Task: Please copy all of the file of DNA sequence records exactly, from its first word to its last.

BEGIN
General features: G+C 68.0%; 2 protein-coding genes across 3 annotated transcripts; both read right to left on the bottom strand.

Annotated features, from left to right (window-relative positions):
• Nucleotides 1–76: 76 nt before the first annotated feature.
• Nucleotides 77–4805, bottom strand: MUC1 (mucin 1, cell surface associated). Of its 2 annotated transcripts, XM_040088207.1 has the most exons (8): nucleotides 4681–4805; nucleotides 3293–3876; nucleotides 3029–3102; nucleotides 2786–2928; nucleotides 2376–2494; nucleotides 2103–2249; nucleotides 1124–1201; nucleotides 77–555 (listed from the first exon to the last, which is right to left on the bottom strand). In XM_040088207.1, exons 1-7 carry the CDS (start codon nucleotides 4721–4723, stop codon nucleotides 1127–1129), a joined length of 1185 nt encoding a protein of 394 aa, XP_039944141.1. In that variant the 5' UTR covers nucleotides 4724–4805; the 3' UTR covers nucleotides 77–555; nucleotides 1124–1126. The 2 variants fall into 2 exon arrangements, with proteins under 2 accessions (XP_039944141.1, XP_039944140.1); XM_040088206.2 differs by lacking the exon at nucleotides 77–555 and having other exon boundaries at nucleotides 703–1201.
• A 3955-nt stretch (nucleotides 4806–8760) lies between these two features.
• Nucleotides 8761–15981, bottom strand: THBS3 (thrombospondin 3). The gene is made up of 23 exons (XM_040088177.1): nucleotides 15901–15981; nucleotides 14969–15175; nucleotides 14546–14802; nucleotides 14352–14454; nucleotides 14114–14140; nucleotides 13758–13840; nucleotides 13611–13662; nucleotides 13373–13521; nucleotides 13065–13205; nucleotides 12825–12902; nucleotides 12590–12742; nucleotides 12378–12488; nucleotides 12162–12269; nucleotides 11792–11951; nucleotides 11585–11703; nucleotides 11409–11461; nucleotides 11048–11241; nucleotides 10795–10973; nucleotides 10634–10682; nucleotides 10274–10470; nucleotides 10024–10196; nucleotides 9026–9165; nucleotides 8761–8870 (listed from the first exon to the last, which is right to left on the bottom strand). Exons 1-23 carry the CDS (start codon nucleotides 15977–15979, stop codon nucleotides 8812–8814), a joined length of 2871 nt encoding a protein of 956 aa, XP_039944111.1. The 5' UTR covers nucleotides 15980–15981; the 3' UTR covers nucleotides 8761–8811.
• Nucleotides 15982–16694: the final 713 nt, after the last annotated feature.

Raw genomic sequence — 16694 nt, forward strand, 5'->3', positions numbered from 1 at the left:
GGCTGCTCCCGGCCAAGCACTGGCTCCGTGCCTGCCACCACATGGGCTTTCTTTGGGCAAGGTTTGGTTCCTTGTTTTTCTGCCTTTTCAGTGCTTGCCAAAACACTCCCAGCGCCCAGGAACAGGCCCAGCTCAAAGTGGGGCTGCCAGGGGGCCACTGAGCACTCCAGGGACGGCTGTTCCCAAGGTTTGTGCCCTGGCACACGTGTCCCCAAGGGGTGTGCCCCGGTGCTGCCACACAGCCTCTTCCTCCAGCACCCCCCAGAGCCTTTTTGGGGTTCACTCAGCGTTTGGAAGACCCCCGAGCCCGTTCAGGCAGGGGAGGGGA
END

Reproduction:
General features: G+C 68.0%; 2 protein-coding genes across 3 annotated transcripts; both read right to left on the bottom strand.

Annotated features, from left to right (window-relative positions):
• Nucleotides 1–76: 76 nt before the first annotated feature.
• Nucleotides 77–4805, bottom strand: MUC1 (mucin 1, cell surface associated). Of its 2 annotated transcripts, XM_040088207.1 has the most exons (8): nucleotides 4681–4805; nucleotides 3293–3876; nucleotides 3029–3102; nucleotides 2786–2928; nucleotides 2376–2494; nucleotides 2103–2249; nucleotides 1124–1201; nucleotides 77–555 (listed from the first exon to the last, which is right to left on the bottom strand). In XM_040088207.1, exons 1-7 carry the CDS (start codon nucleotides 4721–4723, stop codon nucleotides 1127–1129), a joined length of 1185 nt encoding a protein of 394 aa, XP_039944141.1. In that variant the 5' UTR covers nucleotides 4724–4805; the 3' UTR covers nucleotides 77–555; nucleotides 1124–1126. The 2 variants fall into 2 exon arrangements, with proteins under 2 accessions (XP_039944141.1, XP_039944140.1); XM_040088206.2 differs by lacking the exon at nucleotides 77–555 and having other exon boundaries at nucleotides 703–1201.
• A 3955-nt stretch (nucleotides 4806–8760) lies between these two features.
• Nucleotides 8761–15981, bottom strand: THBS3 (thrombospondin 3). The gene is made up of 23 exons (XM_040088177.1): nucleotides 15901–15981; nucleotides 14969–15175; nucleotides 14546–14802; nucleotides 14352–14454; nucleotides 14114–14140; nucleotides 13758–13840; nucleotides 13611–13662; nucleotides 13373–13521; nucleotides 13065–13205; nucleotides 12825–12902; nucleotides 12590–12742; nucleotides 12378–12488; nucleotides 12162–12269; nucleotides 11792–11951; nucleotides 11585–11703; nucleotides 11409–11461; nucleotides 11048–11241; nucleotides 10795–10973; nucleotides 10634–10682; nucleotides 10274–10470; nucleotides 10024–10196; nucleotides 9026–9165; nucleotides 8761–8870 (listed from the first exon to the last, which is right to left on the bottom strand). Exons 1-23 carry the CDS (start codon nucleotides 15977–15979, stop codon nucleotides 8812–8814), a joined length of 2871 nt encoding a protein of 956 aa, XP_039944111.1. The 5' UTR covers nucleotides 15980–15981; the 3' UTR covers nucleotides 8761–8811.
• Nucleotides 15982–16694: the final 713 nt, after the last annotated feature.

Raw genomic sequence — 16694 nt, forward strand, 5'->3', positions numbered from 1 at the left:
GGCTGCTCCCGGCCAAGCACTGGCTCCGTGCCTGCCACCACATGGGCTTTCTTTGGGCAAGGTTTGGTTCCTTGTTTTTCTGCCTTTTCAGTGCTTGCCAAAACACTCCCAGCGCCCAGGAACAGGCCCAGCTCAAAGTGGGGCTGCCAGGGGGCCACTGAGCACTCCAGGGACGGCTGTTCCCAAGGTTTGTGCCCTGGCACACGTGTCCCCAAGGGGTGTGCCCCGGTGCTGCCACACAGCCTCTTCCTCCAGCACCCCCCAGAGCCTTTTTGGGGTTCACTCAGCGTTTGGAAGACCCCCGAGCCCGTTCAGGCAGGGGAGGGGA